Desmond was surprised when the papal summons came around midnight the next night. He didn't question the timing, however, but donned his cassock and cloak as quickly as he could and followed Roderigo to the appointed chamber.

A tall, ascetic-looking man was alone in the small room, seated on an ornately-carved wooden chair. Desmond stepped in and jumped when Roderigo closed the door firmly behind him. As the latch clicked, a silver-white circle glowed around the room's perimeter. Apparently the door closing was the Magical trigger for the circle to appear. Desmond wondered momentarily if it were to keep the conversation private or protect the persons within it from intruders. He sensed immense power radiating from the man before him.

"You may speak freely here, Archbishop de Rhone," Pope Benedict V said. "We have heard rumors of ecclesiastical unrest in Esterlyn and very much wish to learn the truth of the matter. Come, sit. You are most welcome here."

Desmond let out a breath. This was a warmer welcome than he'd dreamt possible. He settled on a stool near Benedict and inclined his head momentarily.

"Your Holiness, I bring grievous tidings indeed. More evil than I can possibly share during a short audience."

"Then take as long as you need," Benedict said, waving his arm magnanimously. "Begin with how you lost your position, because that news has come to us, though I suspect the details we have been given are false."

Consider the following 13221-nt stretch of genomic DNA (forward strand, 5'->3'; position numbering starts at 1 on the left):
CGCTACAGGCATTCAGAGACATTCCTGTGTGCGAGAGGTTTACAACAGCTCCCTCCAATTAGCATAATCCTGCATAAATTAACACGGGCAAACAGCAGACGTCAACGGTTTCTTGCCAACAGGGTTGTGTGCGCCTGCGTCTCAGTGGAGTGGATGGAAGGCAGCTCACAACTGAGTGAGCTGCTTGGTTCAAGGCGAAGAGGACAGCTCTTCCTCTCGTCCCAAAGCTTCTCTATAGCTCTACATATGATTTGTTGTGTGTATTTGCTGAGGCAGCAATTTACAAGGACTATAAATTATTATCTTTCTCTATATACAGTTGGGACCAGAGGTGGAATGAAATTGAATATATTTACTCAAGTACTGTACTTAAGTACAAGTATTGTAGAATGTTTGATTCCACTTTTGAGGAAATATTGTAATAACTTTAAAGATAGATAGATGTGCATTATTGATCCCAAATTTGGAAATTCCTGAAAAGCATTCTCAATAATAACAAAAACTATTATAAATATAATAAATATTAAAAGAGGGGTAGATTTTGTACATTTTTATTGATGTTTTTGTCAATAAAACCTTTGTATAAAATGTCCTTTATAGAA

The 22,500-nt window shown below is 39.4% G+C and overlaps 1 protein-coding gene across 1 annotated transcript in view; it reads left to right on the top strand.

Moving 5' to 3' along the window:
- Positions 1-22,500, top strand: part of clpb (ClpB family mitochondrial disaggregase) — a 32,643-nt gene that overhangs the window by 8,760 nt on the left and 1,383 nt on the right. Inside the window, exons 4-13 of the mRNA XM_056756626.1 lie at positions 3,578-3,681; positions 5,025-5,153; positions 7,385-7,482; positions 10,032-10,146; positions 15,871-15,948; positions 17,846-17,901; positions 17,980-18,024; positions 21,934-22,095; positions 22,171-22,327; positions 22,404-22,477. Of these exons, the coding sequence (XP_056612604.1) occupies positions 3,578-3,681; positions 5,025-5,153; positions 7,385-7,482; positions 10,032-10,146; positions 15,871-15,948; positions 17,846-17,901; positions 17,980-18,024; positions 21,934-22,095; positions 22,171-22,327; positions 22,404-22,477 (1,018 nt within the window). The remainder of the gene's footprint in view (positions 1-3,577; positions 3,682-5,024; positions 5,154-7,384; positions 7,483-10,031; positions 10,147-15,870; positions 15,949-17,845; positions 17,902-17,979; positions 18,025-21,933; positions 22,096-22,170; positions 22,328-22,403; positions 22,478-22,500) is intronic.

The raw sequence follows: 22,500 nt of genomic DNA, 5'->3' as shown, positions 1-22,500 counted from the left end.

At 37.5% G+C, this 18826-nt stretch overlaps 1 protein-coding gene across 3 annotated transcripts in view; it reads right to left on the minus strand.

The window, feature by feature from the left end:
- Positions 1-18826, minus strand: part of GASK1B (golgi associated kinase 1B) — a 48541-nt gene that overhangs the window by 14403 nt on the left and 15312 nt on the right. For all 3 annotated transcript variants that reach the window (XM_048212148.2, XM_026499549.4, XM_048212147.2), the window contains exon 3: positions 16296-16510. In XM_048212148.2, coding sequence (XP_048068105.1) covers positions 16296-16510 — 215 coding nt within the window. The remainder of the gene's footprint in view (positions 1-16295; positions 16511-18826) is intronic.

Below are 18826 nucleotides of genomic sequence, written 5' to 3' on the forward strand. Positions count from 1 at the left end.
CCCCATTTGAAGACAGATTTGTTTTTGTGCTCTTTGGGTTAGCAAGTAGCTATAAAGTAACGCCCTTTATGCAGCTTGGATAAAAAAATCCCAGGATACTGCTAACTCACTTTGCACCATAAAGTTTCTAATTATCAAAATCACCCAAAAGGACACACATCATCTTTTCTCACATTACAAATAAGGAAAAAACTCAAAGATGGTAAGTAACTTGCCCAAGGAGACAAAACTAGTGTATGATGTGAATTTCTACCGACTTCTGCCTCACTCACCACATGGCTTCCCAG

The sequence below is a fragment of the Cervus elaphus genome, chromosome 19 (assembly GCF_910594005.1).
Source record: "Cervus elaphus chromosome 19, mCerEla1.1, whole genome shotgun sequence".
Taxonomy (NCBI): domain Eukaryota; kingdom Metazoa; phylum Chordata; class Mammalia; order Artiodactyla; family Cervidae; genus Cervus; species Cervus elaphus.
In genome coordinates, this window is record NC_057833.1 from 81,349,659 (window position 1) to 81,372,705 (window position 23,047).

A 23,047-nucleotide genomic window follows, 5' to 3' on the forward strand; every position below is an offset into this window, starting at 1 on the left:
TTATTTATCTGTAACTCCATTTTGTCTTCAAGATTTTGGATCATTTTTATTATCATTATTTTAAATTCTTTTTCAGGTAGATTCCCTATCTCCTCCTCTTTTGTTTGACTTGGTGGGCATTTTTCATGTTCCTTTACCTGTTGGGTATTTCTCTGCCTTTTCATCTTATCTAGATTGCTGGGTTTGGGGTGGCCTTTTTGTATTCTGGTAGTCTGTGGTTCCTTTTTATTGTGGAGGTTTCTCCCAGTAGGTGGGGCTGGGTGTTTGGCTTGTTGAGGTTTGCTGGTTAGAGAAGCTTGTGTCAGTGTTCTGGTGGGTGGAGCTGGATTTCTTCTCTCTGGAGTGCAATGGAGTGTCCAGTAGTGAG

Desmond took a breath and gathered his thoughts. "I was removed from the primacy of Esterlyn for the 'crime' of supporting Prince Rudolphe DiStephane's claim to the throne. The prince was a fine, God-fearing mature man, who carried imperial blood in his veins. The other heir," Desmond made a dismissive gesture, "was a boy, the younger son of the weakest king Esterlyn has known. Prince Frederich had been abducted, and should have been slain, but no, his friends rescued him somehow and then both the King and Archbishop of Myrridia stormed into my cathedral and insisted, by force of arms, that Frederich be crowned king."

"And Frederich remains king," Benedict said. "That official news has reached us here. Who anointed him? One of your bishops?"

Desmond shook his head. "Not unless they gave him a second coronation. 'Twas Archbishop Edward Fitzroy of Myrridia who crowned him, a ranking cleric with no Magic. At least, he had none that day."

"Interesting," was Benedict's comment, though the pope was well aware of Fitzroy's lack of Magic. That story had also reached the imperial capital. "So, a foreign king travels through sovereign land with an armed force. I am surprised that the King of Myrridia did not put forth his own claim. They are a war-mongering clan and he is married to an Esterlyn princess."

Desmond snorted. "King Robert Claybourne of Myrridia has not the guts. He is no warrior, Holiness. How he managed to thwart an invasion of Myrridia by his other neighbor, Wyckendom, nearly three years ago is beyond me. There was one battle, which Wyckendom won decisively. Rumors abound that Robert's sister, Princess Allyson Claybourne, used blasphemous pagan Magic to defeat the mad sorceress Cecelia Falkes. The official record is that Claybourne slew the King of Wyckendom in single combat." He shook his head, still unable to credit the event.